Can you imagine traveling some 220 kilometers, about the distance between San Jose and Liberia in Guanacaste, for only ¢1,200 colones?
In a typical gasoline engined vehicle the cost is about ¢15,000 colones; however, in an electric vehicle about US$2 is all it costs for a full battery charge.
With these savings in mind, the Instituto Costarricense de Electricidad (ICE) has purchased 100 electric vehicles to replace its existing vehicular fleet.
ICE says it takes about 4 hours to fully charge, for example, the Hyundai Ionic 2019, at home or in about 20 minutes at an ICE rapid charge center.
The ¢1,200 colones is based on a home electrical rate at night. ICE and its subsidiary, the Compañia Nacional de Fuerza y Luz (CNFL) – national light and power company – as residential customers have lower rates between 8 pm and 6 am. Charging the car during the day would cost more than three times than at night, about ¢4,000 colones.
The new units were displayed in the parking lot of the DIPOA building in Sabana Norte. With this acquisition, the Institute saves up to 75% by moving from fossil fuels to electricity. The vehicles will give the same performance as conventional, but without producing sonic pollution or gas emissions.
At the same time, ICE announced the installation of 110 semi-rapid chargers, seven of these will be for access to the public, free of charge. They are located in Limón, Guápiles, Quepos, Puntarenas, Pérez Zeledón, Garabito Plant (Montes de Oro) and Liberia (Mall Liberia).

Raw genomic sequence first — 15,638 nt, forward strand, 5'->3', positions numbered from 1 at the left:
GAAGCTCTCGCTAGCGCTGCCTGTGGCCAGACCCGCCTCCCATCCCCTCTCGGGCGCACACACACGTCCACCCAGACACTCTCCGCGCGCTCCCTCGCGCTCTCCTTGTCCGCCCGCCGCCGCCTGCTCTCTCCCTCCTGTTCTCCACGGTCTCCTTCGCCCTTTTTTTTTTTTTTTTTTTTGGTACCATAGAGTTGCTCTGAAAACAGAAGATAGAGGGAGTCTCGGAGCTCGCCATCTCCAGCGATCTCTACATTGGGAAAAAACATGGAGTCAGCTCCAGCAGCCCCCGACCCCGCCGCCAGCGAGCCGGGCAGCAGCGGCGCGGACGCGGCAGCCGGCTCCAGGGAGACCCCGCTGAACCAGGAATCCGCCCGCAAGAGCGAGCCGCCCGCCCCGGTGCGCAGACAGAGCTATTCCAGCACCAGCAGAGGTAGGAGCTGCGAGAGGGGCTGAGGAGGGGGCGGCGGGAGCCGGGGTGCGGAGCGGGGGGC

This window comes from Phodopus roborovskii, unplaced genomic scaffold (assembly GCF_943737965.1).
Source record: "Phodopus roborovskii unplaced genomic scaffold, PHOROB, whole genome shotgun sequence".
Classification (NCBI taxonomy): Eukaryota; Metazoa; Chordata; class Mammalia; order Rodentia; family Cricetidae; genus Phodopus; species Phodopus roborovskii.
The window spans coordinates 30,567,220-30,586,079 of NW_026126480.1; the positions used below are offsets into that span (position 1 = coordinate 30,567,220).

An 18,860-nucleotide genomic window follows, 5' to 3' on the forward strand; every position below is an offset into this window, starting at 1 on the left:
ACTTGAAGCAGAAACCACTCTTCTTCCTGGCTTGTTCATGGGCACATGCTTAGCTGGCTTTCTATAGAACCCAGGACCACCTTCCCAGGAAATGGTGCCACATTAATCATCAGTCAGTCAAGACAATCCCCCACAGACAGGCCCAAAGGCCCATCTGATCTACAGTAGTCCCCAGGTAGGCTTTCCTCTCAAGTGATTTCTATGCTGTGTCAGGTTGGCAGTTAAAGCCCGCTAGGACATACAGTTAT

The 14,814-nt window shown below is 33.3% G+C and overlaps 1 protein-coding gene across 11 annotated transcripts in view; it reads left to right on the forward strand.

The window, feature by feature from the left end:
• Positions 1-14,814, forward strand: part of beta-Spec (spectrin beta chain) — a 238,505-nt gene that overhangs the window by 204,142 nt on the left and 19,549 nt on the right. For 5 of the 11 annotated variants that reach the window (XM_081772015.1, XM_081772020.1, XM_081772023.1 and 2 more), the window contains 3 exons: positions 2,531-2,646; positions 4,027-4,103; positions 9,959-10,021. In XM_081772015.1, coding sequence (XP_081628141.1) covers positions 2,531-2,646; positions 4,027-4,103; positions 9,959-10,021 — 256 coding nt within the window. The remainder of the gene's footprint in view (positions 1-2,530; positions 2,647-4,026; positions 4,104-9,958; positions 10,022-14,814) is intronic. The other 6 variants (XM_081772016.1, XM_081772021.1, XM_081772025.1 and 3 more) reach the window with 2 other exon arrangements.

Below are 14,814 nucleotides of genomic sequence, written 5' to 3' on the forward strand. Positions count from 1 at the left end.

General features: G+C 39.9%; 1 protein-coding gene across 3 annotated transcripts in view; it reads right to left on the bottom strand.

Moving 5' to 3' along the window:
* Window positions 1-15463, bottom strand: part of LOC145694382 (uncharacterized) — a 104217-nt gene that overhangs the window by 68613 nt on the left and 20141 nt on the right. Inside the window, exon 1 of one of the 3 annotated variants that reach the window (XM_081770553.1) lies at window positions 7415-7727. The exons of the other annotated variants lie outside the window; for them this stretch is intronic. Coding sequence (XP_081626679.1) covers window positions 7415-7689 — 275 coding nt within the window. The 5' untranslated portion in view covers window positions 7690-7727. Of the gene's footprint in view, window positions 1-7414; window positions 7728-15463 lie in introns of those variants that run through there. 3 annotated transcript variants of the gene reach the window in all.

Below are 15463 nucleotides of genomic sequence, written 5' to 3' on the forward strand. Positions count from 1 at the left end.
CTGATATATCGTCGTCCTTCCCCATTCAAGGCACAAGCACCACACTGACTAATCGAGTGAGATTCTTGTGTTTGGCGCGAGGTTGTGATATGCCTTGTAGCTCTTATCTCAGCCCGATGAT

To back up what it promises, following the formal ceremony, five of the electric vehicles left the ICE facilities to different points to demonstrate the autonomy and safety of the fleet. They were directed to Liberia (209 kilometers), Quepos (162 kilometers), Pérez Zeledón (136 kilometers), Puntarenas (95.5 kilometers) and Guapiles (67.5 kilometers).
A sixth vehicle was used to move President Carlos Alvarado and the First Lady, Claudia Dobles, to Casa Presidencial (Government Hosue) in Zapote.
The First Lady stressed that “we are working hard to promote zero emissions mobility among. That is why from the institutionality we give clear signals that this is the route that Costa Rica has taken. Actions such as the change in the ICE vehicle fleet add significantly to the country’s goals to decarbonize the transport sector.”
Irene Cañas Díaz, president of the Grupo ICE, aid that “this is a first great step forward, by ICE and its companies, towards the decarbonization of transport and the country’s economy. We hope to inspire other institutions and the private sector to fully initiate the transition. We are going to demonstrate that electric transport is the option for our environment to recover from the pollution generated by decades in the streets.”
Cañas explained that “the next step in this route will be the formation of the National Rapid Charge Network (Recarga Rápida) in 2019, which will have more than 30 points strategically distributed in sectors served by ICE and the CNFL. This will allow all electric users, in addition to the ease of charging at home, to travel with total autonomy to any point in Costa Rica.”